Dispatchers spell out best ways to handle calling for help

Ever wonder what happens when you call 911?

Attendees of 1st Tuesday learned the answers during the May 6 event at the Metropolitan Police Department’s Northwest Area Command, 9850 W. Cheyenne Ave.

Lisa O’Brien, communications supervisor for the 911 center, and fellow operators Kenna Scherado, Dean Vanderpool, Jamie DeCarlo and Alicyn Duran spoke to dozens of residents about the topic. One thing they stressed was the importance of obtaining the caller’s location.

“If you’re using a cellphone to call 911, we can’t tell where you are,” Vanderpool said. “You have to tell us.”

When asked their location, some callers will answer, “I’m right here.” Responses such as that result in delays of getting an officer on scene. Some cellphone callers are distraught, excited or frightened, but operators request they do not shout. Shouting into a cellphone makes words unintelligible and wastes valuable time while operators calm callers and get them to speak in a more normal fashion. A language assistance service is available for those who don’t speak English.

Calls from residences, meanwhile, show up with the street address, which operators must verify.

When should someone call 911 versus 311?

“If you see a suspicious person walking down your street who doesn’t fit in, that’s a 311 call, ” said Scherado. “If they’re peeking in windows or turning door handles, that’s a 911.”

The dispatch job includes using catch phrases such as “en route code,” meaning police are responding with lights and sirens; “in progress” to indicate a perpetrator is on scene; and the urgent “shots fired.” Priority zero calls are the highest and indicate something is happening that moment: a burglary, a robbery, a fire, a person being beaten.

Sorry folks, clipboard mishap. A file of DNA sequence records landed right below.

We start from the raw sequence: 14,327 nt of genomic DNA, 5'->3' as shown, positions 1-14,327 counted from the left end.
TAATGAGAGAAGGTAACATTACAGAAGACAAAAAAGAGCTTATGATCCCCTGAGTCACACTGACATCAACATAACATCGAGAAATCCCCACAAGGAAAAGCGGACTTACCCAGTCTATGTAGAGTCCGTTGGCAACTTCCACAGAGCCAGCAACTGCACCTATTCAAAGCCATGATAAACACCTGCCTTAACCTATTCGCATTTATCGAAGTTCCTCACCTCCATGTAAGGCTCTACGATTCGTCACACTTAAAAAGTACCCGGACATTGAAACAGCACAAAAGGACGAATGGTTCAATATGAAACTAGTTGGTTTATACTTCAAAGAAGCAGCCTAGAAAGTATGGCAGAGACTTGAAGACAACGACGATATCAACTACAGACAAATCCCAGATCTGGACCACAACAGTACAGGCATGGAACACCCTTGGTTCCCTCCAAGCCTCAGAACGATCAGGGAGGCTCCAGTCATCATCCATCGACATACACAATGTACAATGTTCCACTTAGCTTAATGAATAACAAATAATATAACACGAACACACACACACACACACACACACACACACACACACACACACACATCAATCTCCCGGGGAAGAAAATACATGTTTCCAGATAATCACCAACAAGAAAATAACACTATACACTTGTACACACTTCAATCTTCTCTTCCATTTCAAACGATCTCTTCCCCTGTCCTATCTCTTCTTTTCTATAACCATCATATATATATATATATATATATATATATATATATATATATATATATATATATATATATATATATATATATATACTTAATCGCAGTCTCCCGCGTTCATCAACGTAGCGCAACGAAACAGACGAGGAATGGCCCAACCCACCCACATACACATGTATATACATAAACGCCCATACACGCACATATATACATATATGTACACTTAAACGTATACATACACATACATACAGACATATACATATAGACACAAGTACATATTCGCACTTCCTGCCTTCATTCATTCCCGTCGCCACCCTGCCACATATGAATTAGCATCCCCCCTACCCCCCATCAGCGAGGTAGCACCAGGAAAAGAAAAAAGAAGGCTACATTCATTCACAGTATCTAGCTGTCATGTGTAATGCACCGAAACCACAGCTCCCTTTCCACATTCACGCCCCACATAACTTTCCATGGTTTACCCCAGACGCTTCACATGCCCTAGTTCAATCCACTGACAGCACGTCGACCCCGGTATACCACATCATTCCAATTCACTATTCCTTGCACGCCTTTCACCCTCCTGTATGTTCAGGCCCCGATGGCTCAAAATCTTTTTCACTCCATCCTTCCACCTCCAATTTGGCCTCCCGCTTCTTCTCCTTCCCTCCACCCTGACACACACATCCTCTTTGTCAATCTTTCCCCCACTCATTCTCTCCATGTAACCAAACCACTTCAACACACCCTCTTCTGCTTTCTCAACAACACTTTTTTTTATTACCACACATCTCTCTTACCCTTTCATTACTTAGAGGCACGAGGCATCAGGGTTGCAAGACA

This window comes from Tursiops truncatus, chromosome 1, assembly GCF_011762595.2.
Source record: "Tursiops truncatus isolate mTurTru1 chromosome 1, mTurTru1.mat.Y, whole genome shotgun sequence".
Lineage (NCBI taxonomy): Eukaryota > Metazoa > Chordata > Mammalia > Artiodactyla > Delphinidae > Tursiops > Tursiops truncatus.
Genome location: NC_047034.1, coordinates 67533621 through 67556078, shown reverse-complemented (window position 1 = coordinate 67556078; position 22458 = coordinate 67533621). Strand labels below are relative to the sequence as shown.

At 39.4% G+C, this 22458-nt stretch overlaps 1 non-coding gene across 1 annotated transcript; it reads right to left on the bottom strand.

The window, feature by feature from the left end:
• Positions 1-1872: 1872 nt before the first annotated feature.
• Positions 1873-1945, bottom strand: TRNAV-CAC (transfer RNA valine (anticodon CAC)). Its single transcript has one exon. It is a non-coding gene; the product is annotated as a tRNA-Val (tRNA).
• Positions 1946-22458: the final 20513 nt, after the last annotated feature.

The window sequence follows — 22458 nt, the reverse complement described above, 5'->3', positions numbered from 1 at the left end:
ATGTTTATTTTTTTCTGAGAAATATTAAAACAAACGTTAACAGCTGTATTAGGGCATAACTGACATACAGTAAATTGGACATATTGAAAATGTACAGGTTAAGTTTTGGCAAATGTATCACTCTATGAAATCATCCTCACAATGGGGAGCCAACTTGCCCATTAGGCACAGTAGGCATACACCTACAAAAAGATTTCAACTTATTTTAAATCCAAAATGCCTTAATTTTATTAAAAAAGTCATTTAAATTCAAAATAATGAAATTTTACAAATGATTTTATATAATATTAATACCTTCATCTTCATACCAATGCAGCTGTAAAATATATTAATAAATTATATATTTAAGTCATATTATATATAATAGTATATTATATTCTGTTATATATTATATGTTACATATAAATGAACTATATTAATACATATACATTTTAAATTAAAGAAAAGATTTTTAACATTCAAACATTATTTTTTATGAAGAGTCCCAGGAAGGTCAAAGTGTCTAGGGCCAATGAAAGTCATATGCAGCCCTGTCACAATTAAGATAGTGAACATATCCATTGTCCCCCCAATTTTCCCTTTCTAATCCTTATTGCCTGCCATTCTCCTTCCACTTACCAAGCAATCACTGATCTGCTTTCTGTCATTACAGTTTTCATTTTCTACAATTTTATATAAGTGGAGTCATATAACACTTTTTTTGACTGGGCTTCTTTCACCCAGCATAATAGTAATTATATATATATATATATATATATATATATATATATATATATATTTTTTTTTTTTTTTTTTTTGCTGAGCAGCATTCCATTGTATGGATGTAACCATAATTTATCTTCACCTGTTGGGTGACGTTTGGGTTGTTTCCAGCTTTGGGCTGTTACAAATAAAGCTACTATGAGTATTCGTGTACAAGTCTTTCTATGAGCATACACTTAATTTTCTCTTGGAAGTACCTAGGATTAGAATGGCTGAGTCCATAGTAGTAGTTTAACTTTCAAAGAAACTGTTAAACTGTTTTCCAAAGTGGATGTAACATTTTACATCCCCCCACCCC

“We ask a lot of questions,” O’Brien said. “While we’re talking to you, we’re typing in the information and getting it out there. … We will help you, but you need to work with us.”

Each 911 operator runs through a list dubbed the Six Ws: Where are you or where is this happening?; When did it happen — now or sometime previous?; Who is the suspect and what does he/she look like?; Why is this happening?; and Any weapons seen or heard?

The 911 operators are multitaskers. As fingers are flying over the keyboard — many operators are known to type 120 words a minute — the correct departments are being notified, and calls are going out to officers in the field.

The Las Vegas 911 call center takes reports for all of Clark County and receives about 10,000 a day. About 4,500 calls result in some type of action in the field.

Depending on the situation, calls can involve various agencies or services, including school police, the Nevada Highway Patrol, a fire department, an ambulance company, family services, the Bureau of Land Management or others.

The academy for dispatchers lasts 12 weeks, then participants get on-the-job training. It can take two years to train a new hire.

Scherado stressed that callers should not hang up, even if they’re in immediate danger and can’t talk.

“If there are shots fired (or other things happening),” she said, “we need to be able to hear that to alert officers.”

Operators seldom learn the outcome of their calls, unless it’s reported in a newspaper or on television.

“In terms of the service they provide to the community, as well as to us out on the street and what isn’t necessarily reflected in Hollywood is what they do, although they are super-professional, they experience an extreme amount of stress that they internalize and take home and deal with in their own way,” said Capt. Chris Tomaino of the Northwest Area Command. “ … They’re like trauma doctors — ‘Broken leg? OK, set that up. Next’ — and off they go to the next thing. They don’t get to see the end result.”

Contact Summerlin Area View reporter Jan Hogan at jhogan@viewnews.com or 702-387-2949.